The patient medical record is a valuable medical and legal document that has to be maintained safely by medical record custodians. When required for a legal use, attorneys employ medical record retrieval companies to collect all the relevant records. To ensure safety and compliance with regulations, many doctors assign the task of storing their patients’ medical records to reliable service providers.
Recent news in The ChronicleHerald highlighted how Nova Scotia doctors are increasingly entrusting their patients’ medical records to out-of-province storage companies. This trend is increasingly evident as doctors retire or close their practice for some reason or other. Nova Scotia doctors have to retain the original medical records even after their practice closes. The retention period is 10 years for adult patients and for children it is 10 years after the patient turns 19. A spokeswoman for Doctors Nova Scotia says that doctors are choosing this way of record storage to ensure that the files are stored on a secure, outside entity. The responsibility of the records is transferred to the outside agency instead of the doctor’s spouse, in case the doctor dies before the mandatory 10 years have passed.
The problem patients perceive is the high cost of retrieval involved when medical records are stored out of province. They are unhappy that they have to pay so much for their own medical information. Such complaints have been common in recent years, according to Nova Scotia officials. They give the following advice to patients:
- If they are making a request for their medical records, whether from a doctor/custodian/records management company, they should have a clear understanding of what they are looking for and trying to get a copy of.
- Obtain a fee estimate before going ahead. The medical record custodian is required to give the patient an estimate before charging them anything.
- If the patient is not happy with that estimate or cannot afford to pay the amount, the Office of the Information and Privacy Commissioner for Nova Scotia can help them with fee waivers that are possible under the Personal Health Information Act.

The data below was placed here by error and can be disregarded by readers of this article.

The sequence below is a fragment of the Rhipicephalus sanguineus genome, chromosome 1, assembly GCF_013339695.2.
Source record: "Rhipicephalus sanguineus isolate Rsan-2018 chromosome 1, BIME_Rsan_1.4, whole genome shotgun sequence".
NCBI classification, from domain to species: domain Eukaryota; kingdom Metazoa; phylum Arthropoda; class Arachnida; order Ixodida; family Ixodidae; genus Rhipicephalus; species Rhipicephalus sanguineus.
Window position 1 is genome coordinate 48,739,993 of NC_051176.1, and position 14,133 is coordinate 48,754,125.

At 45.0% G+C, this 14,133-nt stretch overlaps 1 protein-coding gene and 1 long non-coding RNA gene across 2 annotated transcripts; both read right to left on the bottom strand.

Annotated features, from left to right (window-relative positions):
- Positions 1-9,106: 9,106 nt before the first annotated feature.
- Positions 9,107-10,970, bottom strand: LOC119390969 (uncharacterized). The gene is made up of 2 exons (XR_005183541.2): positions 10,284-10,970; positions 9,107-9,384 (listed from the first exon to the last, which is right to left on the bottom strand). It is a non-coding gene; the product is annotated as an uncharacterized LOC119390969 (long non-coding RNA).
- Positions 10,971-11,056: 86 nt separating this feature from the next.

The above-mentioned Act allows peoples’ medical records to be secured outside of Nova Scotia. However, the physician or healthcare entity who is custodian of the medical record must ensure that their contract company has strong security and privacy safeguards as required under the legislation. Most storage companies affirm that they are committed to the principles of security, accessibility, and accuracy. Moreover, they say that before releasing a medical record, they check the record to make sure that every page of that record belongs to the concerned patient and that there are no mix-ups of any kind. The fees charged by these companies may vary and could be higher depending on the complexity and length of the medical record.
When doctors have been in practice for many years, the number of patients who have been with them is also huge. In such cases, the medical records could be in two and three volumes, with each volume running to more than hundred pages. That is what adds to the fee amount.
The provincial Health Department officials also receive many inquiries regarding private medical record storage companies and their retrieval fees. They point out that charging a fee is at the discretion of the storage company and some companies may waive the fees if they believe the person requesting the record cannot afford to pay it. Nova Scotians can request their provincially held hospital records from the Provincial Electronic Health Record (SHARE) and this could include prescription information, blood work, X-rays, and other hospital events.
In the United States, medical records are typically stored in doctors’ offices, hospitals, pharmacies, and care facilities. Patients have certain rights regarding access to their medical records. Medical record retrieval fees may vary from one state to another, and patients, doctors, lawyers, and medical record retrieval companies all need to be aware of the legislation in this regard.